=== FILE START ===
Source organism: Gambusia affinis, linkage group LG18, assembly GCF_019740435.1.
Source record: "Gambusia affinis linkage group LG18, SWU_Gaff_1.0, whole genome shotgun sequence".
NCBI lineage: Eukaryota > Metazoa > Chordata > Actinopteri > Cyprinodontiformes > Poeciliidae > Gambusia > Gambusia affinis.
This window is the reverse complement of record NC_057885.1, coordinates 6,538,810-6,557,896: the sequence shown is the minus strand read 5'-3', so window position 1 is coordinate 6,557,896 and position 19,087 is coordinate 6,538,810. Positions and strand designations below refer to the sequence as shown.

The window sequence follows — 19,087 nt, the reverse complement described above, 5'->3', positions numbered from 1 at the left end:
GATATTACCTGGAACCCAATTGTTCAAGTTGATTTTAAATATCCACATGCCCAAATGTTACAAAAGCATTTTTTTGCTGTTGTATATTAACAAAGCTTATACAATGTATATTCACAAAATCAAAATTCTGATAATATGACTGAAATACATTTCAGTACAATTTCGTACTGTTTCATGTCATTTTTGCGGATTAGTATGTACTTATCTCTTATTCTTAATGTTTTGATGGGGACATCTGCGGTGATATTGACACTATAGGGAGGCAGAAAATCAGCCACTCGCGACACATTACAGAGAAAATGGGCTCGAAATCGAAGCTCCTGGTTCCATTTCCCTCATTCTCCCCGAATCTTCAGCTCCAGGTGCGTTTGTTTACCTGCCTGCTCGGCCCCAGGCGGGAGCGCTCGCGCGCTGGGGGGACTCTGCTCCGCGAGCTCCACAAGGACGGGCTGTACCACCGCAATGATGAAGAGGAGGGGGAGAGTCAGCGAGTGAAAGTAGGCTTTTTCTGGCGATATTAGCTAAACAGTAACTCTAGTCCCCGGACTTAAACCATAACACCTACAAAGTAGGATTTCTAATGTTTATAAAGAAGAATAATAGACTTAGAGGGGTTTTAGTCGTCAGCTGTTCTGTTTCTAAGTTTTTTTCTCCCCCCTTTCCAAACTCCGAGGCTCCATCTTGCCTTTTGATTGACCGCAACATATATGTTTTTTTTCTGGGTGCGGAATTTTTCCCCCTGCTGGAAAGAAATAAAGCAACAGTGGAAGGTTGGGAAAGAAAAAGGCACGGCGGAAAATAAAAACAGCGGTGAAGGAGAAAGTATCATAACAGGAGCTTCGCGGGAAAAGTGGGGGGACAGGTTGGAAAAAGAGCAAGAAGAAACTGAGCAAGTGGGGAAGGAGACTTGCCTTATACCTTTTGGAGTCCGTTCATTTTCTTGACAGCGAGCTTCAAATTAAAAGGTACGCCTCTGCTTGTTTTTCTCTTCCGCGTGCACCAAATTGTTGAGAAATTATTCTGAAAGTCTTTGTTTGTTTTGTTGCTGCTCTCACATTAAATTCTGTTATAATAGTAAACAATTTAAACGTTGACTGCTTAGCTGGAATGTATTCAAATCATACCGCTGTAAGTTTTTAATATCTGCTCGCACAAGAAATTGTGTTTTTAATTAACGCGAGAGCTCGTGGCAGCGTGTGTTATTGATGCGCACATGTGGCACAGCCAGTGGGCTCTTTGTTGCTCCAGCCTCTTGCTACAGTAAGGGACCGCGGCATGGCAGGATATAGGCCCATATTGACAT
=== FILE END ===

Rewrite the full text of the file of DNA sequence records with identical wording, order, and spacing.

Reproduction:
Source organism: Gambusia affinis, linkage group LG18, assembly GCF_019740435.1.
Source record: "Gambusia affinis linkage group LG18, SWU_Gaff_1.0, whole genome shotgun sequence".
NCBI lineage: Eukaryota > Metazoa > Chordata > Actinopteri > Cyprinodontiformes > Poeciliidae > Gambusia > Gambusia affinis.
This window is the reverse complement of record NC_057885.1, coordinates 6,538,810-6,557,896: the sequence shown is the minus strand read 5'-3', so window position 1 is coordinate 6,557,896 and position 19,087 is coordinate 6,538,810. Positions and strand designations below refer to the sequence as shown.

The window sequence follows — 19,087 nt, the reverse complement described above, 5'->3', positions numbered from 1 at the left end:
GATATTACCTGGAACCCAATTGTTCAAGTTGATTTTAAATATCCACATGCCCAAATGTTACAAAAGCATTTTTTTGCTGTTGTATATTAACAAAGCTTATACAATGTATATTCACAAAATCAAAATTCTGATAATATGACTGAAATACATTTCAGTACAATTTCGTACTGTTTCATGTCATTTTTGCGGATTAGTATGTACTTATCTCTTATTCTTAATGTTTTGATGGGGACATCTGCGGTGATATTGACACTATAGGGAGGCAGAAAATCAGCCACTCGCGACACATTACAGAGAAAATGGGCTCGAAATCGAAGCTCCTGGTTCCATTTCCCTCATTCTCCCCGAATCTTCAGCTCCAGGTGCGTTTGTTTACCTGCCTGCTCGGCCCCAGGCGGGAGCGCTCGCGCGCTGGGGGGACTCTGCTCCGCGAGCTCCACAAGGACGGGCTGTACCACCGCAATGATGAAGAGGAGGGGGAGAGTCAGCGAGTGAAAGTAGGCTTTTTCTGGCGATATTAGCTAAACAGTAACTCTAGTCCCCGGACTTAAACCATAACACCTACAAAGTAGGATTTCTAATGTTTATAAAGAAGAATAATAGACTTAGAGGGGTTTTAGTCGTCAGCTGTTCTGTTTCTAAGTTTTTTTCTCCCCCCTTTCCAAACTCCGAGGCTCCATCTTGCCTTTTGATTGACCGCAACATATATGTTTTTTTTCTGGGTGCGGAATTTTTCCCCCTGCTGGAAAGAAATAAAGCAACAGTGGAAGGTTGGGAAAGAAAAAGGCACGGCGGAAAATAAAAACAGCGGTGAAGGAGAAAGTATCATAACAGGAGCTTCGCGGGAAAAGTGGGGGGACAGGTTGGAAAAAGAGCAAGAAGAAACTGAGCAAGTGGGGAAGGAGACTTGCCTTATACCTTTTGGAGTCCGTTCATTTTCTTGACAGCGAGCTTCAAATTAAAAGGTACGCCTCTGCTTGTTTTTCTCTTCCGCGTGCACCAAATTGTTGAGAAATTATTCTGAAAGTCTTTGTTTGTTTTGTTGCTGCTCTCACATTAAATTCTGTTATAATAGTAAACAATTTAAACGTTGACTGCTTAGCTGGAATGTATTCAAATCATACCGCTGTAAGTTTTTAATATCTGCTCGCACAAGAAATTGTGTTTTTAATTAACGCGAGAGCTCGTGGCAGCGTGTGTTATTGATGCGCACATGTGGCACAGCCAGTGGGCTCTTTGTTGCTCCAGCCTCTTGCTACAGTAAGGGACCGCGGCATGGCAGGATATAGGCCCATATTGACAT